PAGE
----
The voltage on the switched pin stays below 1 V for quite some time after it's turned on. Any bsf or bcf instruction performed during that time will read this pin back as a zero and clear it while you're trying to set or clear another pin.
    /added>
    post edited by bob_barr - 2006/03/09 21:53:20

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    While it's always good to learn from one's mistakes, it's much easier to learn from the mistakes of others.
    Please don't PM me with technical questions. I'll be quite happy to help (if I can) on the forums.
    #7
    Guest
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    RE: Read-Modify-Write solution 2006/03/09 21:56:23 (permalink)
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    Great picture.
     
    Although inserting NOPs is not the best solution, it is a quick and easy fix.
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    bob_barr
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    RE: Read-Modify-Write solution 2006/03/09 22:15:47 (permalink)
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    Although inserting NOPs is not the best solution, it is a quick and easy fix.

    Unfortunately, it could take quite a few NOPs to get the delay necessary to ensure that the output voltage has risen enough to be reliably read as a '1'. This is especially true with a 20 MHz PIC executing an instruction every 200 nanoseconds.
     
    The number of cycles required could also vary with the pin's load, possibly with the supply voltage, and probably with temperature.
     
    All in all, I'd usually choose to go with a shadow register for safety sake.

    While it's always good to learn from one's mistakes, it's much easier to learn from the mistakes of others.
    Please don't PM me with technical questions. I'll be quite happy to help (if I can) on the forums.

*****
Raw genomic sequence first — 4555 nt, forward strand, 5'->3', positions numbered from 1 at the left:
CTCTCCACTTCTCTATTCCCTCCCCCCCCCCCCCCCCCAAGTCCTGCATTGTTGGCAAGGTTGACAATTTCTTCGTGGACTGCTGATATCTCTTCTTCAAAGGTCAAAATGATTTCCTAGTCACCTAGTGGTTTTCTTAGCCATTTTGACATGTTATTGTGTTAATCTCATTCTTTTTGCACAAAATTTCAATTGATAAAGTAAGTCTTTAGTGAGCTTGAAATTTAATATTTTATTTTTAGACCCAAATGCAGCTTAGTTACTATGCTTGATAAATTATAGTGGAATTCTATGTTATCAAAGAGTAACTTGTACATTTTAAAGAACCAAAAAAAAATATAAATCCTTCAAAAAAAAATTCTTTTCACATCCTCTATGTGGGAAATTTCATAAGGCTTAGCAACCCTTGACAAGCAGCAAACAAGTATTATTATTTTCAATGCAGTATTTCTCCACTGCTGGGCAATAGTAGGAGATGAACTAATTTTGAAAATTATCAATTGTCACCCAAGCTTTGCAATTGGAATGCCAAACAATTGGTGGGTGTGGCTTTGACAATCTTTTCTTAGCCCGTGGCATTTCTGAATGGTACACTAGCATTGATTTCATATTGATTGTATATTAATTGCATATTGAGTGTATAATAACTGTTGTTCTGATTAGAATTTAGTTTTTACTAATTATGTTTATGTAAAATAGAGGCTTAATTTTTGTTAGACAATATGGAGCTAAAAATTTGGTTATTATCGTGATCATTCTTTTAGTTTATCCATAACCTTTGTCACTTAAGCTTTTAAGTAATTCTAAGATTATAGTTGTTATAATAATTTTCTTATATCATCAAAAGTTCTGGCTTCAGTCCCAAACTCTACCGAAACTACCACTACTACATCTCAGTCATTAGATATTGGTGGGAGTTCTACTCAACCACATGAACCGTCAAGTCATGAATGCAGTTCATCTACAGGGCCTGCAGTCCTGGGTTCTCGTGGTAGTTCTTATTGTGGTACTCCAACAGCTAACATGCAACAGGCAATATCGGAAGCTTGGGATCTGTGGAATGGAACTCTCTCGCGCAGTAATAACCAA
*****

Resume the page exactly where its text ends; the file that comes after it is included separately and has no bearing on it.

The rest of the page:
#9
    kalpak
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    RE: Read-Modify-Write solution 2006/03/09 22:27:11 (permalink)
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    ORIGINAL: bob_barr

    Although inserting NOPs is not the best solution, it is a quick and easy fix.

    Unfortunately, it could take quite a few NOPs to get the delay necessary to ensure that the output voltage has risen enough to be reliably read as a '1'. This is especially true with a 20 MHz PIC executing an instruction every 200 nanoseconds.

    The number of cycles required could also vary with the pin's load, possibly with the supply voltage, and probably with temperature.

    All in all, I'd usually choose to go with a shadow register for safety sake.

    Stands to reason, which is why they made those shadow regs real in 18F and called them LATx.
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    RE: Read-Modify-Write solution 2006/03/10 03:29:45 (permalink)
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    Hey Bob, that is one of my favourite scope pictures.
    IMHO, the shadow register approach is the safest way to completely elliminate the r-m-w issues of the system.
    The problem with r-m-w is that it will not happen always, and most times you can just delay the accesses to allow charge settling, so many people are lured by the NOP or delay approach. But this may lead to obscure field failures. A boundary case of 'good' code can fail in the field due to process or temperature variations and even can fail in the same condition as the prototype.
     
    But there is a case that is not being addressed here: When a pin is sourcing or sinking substantial current to a load, the pin voltage may never reach VIH or VIL due to FET channel resistance dropout. PIC pins can drive heavy loads, and it is not uncommon to see currents of 10mA to 20mA being drawn from pins. A typical PIC output pFET channel resistance for the PIC16F873 can be 100ohms to 120ohms, and when sourcing 10mA will have a dropout of 1V to 1.2V in a 5V VDD system. This is enough to drive the pin voltage below VIH for a schmitt trigger input. If that pin has a ST-type input front-end, and a r-m-w op is made at that port, the pin will be read back as a LOW, even if you allow an infinite settling delay. Most LEDs will be driven at those current levels.
     
    A port buffer approach will never have that issue.